11. crtecha

    crtecha New Member

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    Pics brotha. I dig your idea. I think I may try something similar myself. Im more soo leaning towards the gfx card option though.
     
  12. silkstone

    silkstone

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    Glad it worked - nowadays most heatsinks are to big to be able to use the side intake vent. Not many people using the standard style hsf anymore.

    Because with good airflow the air inside your case will be the same temp as the air outside, with the added benifit of being able to cool more components.
     
  13. EnglishLion

    EnglishLion New Member

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    If you run a tight duct to your CPU and then cover the intake you starve the cpu of almost all it's air, hence the rise in temps, I'd expect more than a few degrees. This is not the equivalent of having no duct. If you use a duct you really need to be using a fan that draws in from the vent and blows down on the cpu, problem then is where does the hot air go? Usually it spreads in all directions and is not funnelled out of the case.

    On the other hand if you encourage a linear flow from front to back and use a cpu cooler that also pushes air in that same motion then all air is quickly vented from the rear of the case. With a case that has good intake at the front there really shouldn't be any reason for the air to be any hotter when reaching the cpu than if drawn in through the side, unless you have a huge number of HDDs. The only additional cooling I'd add to my case atm is an additional fan on the rear of the 5.25" drive bays to speed up the air intake to cpu.
     
  14. 1fastbullet

    1fastbullet New Member

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    I'm fixin' to find out

    I just started a project that should shed some light on the subject.
    I was given a 4+ year old Dell Dimension about a year ago. Since then, the (only) fan in the machine has become obnoxiously loud and I decided to do something about it.
    If y'all aren't already familiar with a common trick Dell uses in it's computers, it is that the only fan in the machines are ducted with the intention of pulling air in from the front of the case, past the vertically arranged hard drive(s), and then through the fins of the CPU heat sink. Finally, through this proprietary duct arrangement, the hot air is ducted out the back of the machine. The fact is, it must work, because they've done it for a long time, successfully. (Granted, the anemic qualities of these machines probably make this technique more able to handle the heat generated than a machine of any power).
    At any rate, the factory installed fan had to go and I didn't care to find and install an identical fan into the machine, so I opted to install a 120mm into the roof of the machine. I have completely eliminated the original fan and duct, so I may find that there is a problem with airflow across he passive CPU heat sink and temps try to skyrocket.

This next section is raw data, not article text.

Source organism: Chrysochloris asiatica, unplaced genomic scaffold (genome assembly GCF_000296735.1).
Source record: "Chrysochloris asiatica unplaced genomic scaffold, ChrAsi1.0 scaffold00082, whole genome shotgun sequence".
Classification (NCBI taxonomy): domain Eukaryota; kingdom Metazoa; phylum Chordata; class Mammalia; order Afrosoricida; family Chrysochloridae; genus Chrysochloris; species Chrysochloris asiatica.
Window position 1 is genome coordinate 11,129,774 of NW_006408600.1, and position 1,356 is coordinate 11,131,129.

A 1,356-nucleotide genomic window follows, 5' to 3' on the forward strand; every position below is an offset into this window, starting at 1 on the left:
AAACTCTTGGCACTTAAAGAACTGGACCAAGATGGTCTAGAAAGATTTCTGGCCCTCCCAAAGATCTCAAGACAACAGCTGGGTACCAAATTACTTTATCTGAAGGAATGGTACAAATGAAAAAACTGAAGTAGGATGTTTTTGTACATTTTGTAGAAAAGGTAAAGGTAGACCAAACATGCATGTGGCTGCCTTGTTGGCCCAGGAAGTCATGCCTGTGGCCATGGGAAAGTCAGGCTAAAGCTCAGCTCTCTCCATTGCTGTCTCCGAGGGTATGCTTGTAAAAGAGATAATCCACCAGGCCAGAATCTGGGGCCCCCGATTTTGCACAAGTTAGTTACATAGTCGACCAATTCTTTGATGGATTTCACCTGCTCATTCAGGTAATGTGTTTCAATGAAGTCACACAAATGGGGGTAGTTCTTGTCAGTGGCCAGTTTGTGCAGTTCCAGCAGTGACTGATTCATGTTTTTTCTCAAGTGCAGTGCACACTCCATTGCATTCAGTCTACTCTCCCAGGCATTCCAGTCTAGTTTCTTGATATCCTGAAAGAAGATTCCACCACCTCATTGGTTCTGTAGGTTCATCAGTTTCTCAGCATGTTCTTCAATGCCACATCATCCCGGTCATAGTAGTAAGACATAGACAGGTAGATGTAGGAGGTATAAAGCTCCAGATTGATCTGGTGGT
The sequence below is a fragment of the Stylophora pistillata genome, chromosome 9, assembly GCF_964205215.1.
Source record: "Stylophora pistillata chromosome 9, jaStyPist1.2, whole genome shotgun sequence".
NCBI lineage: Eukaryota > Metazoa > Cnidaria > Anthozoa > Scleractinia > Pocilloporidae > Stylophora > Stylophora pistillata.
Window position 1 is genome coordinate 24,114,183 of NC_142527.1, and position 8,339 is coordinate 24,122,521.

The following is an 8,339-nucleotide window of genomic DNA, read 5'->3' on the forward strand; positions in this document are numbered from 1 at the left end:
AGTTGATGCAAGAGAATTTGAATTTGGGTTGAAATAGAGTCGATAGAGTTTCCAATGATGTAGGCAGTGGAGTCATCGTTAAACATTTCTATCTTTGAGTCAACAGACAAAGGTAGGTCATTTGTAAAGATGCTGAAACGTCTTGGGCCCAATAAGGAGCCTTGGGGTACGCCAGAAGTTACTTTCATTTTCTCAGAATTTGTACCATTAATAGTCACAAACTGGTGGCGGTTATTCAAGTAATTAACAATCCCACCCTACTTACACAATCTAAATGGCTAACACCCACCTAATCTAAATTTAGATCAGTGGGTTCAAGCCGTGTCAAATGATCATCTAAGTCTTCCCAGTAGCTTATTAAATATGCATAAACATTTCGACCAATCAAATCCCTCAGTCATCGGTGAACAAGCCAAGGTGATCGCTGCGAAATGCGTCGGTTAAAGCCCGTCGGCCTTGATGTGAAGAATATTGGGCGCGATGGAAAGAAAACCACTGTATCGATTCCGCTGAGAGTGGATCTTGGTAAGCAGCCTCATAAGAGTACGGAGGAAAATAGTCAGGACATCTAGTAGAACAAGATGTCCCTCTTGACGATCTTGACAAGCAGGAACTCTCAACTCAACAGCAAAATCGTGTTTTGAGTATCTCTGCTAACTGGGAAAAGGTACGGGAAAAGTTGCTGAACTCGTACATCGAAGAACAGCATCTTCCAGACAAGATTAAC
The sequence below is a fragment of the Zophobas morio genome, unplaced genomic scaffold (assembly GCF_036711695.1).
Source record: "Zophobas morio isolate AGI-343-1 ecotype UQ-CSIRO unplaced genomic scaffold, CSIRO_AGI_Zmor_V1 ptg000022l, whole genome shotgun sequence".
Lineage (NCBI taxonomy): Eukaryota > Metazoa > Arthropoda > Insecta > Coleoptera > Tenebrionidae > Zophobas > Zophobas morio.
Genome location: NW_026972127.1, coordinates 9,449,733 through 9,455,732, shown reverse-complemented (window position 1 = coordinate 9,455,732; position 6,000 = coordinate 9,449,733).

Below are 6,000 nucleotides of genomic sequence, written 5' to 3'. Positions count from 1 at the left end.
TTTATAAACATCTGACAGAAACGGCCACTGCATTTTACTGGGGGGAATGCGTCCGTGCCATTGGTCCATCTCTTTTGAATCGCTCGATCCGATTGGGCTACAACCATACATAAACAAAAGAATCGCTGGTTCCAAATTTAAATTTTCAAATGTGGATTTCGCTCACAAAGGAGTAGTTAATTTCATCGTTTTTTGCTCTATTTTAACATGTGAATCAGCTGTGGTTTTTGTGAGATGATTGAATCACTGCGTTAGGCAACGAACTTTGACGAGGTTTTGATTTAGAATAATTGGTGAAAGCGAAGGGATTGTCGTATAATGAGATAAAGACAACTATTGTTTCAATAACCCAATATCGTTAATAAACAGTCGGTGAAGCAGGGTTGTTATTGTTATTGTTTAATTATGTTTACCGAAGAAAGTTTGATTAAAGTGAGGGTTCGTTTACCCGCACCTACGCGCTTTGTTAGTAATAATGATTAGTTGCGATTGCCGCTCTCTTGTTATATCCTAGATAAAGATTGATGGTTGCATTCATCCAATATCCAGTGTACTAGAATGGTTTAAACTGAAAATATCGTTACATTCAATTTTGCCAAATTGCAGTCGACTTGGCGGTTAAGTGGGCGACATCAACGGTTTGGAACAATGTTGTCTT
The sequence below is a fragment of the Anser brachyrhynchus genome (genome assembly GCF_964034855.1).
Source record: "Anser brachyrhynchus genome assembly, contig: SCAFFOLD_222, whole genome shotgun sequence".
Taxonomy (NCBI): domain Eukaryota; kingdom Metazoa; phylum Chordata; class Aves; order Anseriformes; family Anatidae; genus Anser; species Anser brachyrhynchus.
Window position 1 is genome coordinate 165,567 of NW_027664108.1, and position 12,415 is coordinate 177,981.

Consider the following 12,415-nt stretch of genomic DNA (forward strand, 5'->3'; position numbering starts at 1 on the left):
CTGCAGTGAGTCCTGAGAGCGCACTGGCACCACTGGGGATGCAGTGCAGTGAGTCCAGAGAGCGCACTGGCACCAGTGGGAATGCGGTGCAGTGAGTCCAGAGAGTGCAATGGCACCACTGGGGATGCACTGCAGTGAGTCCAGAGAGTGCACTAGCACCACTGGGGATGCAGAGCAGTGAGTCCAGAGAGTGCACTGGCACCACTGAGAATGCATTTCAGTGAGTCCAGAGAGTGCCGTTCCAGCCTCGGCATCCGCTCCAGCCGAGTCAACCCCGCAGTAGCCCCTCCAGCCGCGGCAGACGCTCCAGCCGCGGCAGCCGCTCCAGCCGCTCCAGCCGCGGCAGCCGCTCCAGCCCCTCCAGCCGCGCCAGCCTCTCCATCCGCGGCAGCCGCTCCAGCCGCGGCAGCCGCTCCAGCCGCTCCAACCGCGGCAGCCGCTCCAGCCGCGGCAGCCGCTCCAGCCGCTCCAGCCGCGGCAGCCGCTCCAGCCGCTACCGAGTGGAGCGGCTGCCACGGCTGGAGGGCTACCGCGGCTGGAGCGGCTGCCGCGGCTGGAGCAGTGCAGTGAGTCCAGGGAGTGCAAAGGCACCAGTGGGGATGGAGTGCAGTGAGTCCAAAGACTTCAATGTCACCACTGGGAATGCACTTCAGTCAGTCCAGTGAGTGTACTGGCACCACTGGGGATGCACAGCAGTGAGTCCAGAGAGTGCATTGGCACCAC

My intention is to run the machine without the duct system for a while and see what happens. Meanwhile, I am in the process of designing and fabricating (or finding and adapting something from a commercial source) a duct system that will blow air onto the CPU, instead of draw air from it as the original duct did.
    At this point, the project is in it's infancy- kindly forgive the lack of "finish" evident in the enclosed photos. That will (hopefully) come at a later time. Also, let me mention that I had to do a bit of structural surgery on the machine to facilitate placing the 120mm fan in the roof, forward of the PSU. It required that the optical drive be moved down one bay and the chassis had to be cut back.
     

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  15. Studabaker

    Studabaker New Member

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    Nice. Good post and welcome to TPU. Definitely keep us posted! :toast:
     
  16. 1fastbullet

    1fastbullet New Member

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    Thank you

    Your acknowledgment is appreciated and I look forward to learning and sharing what I've learned.
     
  17. 1fastbullet

    1fastbullet New Member

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    Wow, has it really been this long since I posted here? I intended to return and update before now.

    My efforts to create a duct system failed- the little Dimension 3000 case simply doesn't afford enough space to accomplish what I envisioned.

    In addition to the roof-mounted fan, I ended up going with a CPU cooler and fan and a newly installed 120mm fan in the front of the case. I considered ducting the CPU fan to the side panel but, from past experience, knew it would raise the noise level and decided against it. My new theory is that filling the case with fresh air from the front, forcing it across the CPU and exhausting it out the top would provide sufficient cooling. I found a couple Panaflo 92mm fans at Frozen CPU for 99ยข each, so I bought them in the event I needed additional air flow from the back. I've not needed them.